Road Trip III: post John

John left really early in the morning to fly back to his church that he can’t ever miss except in case of death and dismemberment (if it’s your dominant limb). The rest of us headed off to Redeeemer Presbyterian Church.

You know, I’d heard a lot about Redeemer but when it comes down to it, I really didn’t know that much about the church. Didn’t know when/where they met, what the pastor was like, what the congregation was like. All I knew is that everyone in New York seems to have gone there at least once.

We took a tunnel (am I the only one that thinks of Sylvester Stallone’s Daylight when mentioning the tunnel? And I haven’t even seen the movie. Maybe it’s not relevant at all) to the island and parked near NYU, where I guess parking is more available. While on the subway I got a quick lesson in New York geography. Like what the boroughs are and where they are. Side note. Did you know the Wu-Tang Clan is from Staten Island? But anyway.

I like New York. Only been there twice, not even a full day each time, but it’s nice. Glad I don’t live there, though. I’m not a city boy. Definitely not a New York City Boy (maybe 3 people will get that). Like to visit, glad I don’t live there. But it’s cool.

So anyway, we get to Redeemer, and who knew? It meets at a college or something. I didn’t know that. How old is this church, anyway? Has it always been meeting there? I thought that was unusual. I knew CFC does that but they’re a college church and relatively new. I dunno, I was just surprised, is all.

We went to the early service so there were a lot of people there but it wasn’t packed like the second service supposedly is. tK (ooh, I can say that now! I’m on the inside!) wasn’t there that week. I just found out that day that he has cancer or something like that – sad. So he’s taking a sabbatical. Also sad, someone said the attendance has dipped with him gone. Is that true? What is this, a church or a personality cult? But I digress.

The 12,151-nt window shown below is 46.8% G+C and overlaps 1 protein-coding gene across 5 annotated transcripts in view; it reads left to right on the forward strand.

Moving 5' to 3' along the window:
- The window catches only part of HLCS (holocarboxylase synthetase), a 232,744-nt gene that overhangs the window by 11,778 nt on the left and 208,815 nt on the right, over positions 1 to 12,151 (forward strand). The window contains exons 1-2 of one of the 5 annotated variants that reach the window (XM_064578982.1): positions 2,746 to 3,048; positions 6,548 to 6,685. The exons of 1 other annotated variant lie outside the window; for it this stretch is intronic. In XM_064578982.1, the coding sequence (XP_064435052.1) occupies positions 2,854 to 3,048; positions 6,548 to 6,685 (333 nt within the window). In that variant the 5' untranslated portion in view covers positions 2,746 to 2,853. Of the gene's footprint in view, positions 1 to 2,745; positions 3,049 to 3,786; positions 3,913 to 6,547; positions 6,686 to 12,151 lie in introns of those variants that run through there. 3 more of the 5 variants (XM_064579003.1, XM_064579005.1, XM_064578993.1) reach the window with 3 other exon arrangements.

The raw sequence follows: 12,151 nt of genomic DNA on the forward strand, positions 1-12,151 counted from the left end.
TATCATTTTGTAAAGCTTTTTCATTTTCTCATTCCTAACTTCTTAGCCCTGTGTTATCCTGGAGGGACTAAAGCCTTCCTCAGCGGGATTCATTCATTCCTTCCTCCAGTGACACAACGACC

I also didn’t know that they don’t sing “praise” songs, just hymns. Like I said, I knew very little about the church. But I’m down with hymns. It’s good they have a good organist. I know I’ve gone through my hymn playing philosophy before, but the gist of it is, you gotta vary it up a bit each time. The organ is ideal for that because you have so many different sounds and registers. And he was good. Although, he changed the chords from what was written significantly.

OK, just one random note – there was something like a special praise time and I dunno, I thought it was a little strange. First of all, it was very clearly a black gospel song, but it was sung opera style. I actually hear this a lot, and I don’t get it. I promise you that’s not how the people who wrote it sang it. Just strange to me. But whatever, she was fine.

The weirder thing was her accompanist. I’m getting superficial here. But yeah, to my eyes, he was flamingly gay. And hey, it’s New York, no surprise. I was just surprised to see him at a Presbyterian church. Maybe a PCUSA church. But not a PCA church. I’m telling you, he had this draped sweater action working that only gays can pull off. Maybe I’m wrong. But it was distracting.

So in tK (whoa!)’s place was this guy from a partner church, New Song I think in Harlem. I think Marshall might go there, not sure. It was a fine sermon. About justice and worship. I liked it, except for just one thing he said. Geez, I’m a nitpicker. But yeah, there was one point where he said, “Now look carefully at what the passage is saying here”. And he made a point. And I’m sorry, I looked really carefully, and it wasn’t saying that. But I’m just being a punk here. It was a good sermon.

The other thing that surprised me about the church was how many Asians were there. I really had no idea. Tons of the deaconesses are Korean. I dunno, I was just surprised, but I guess I shouldn’t have been.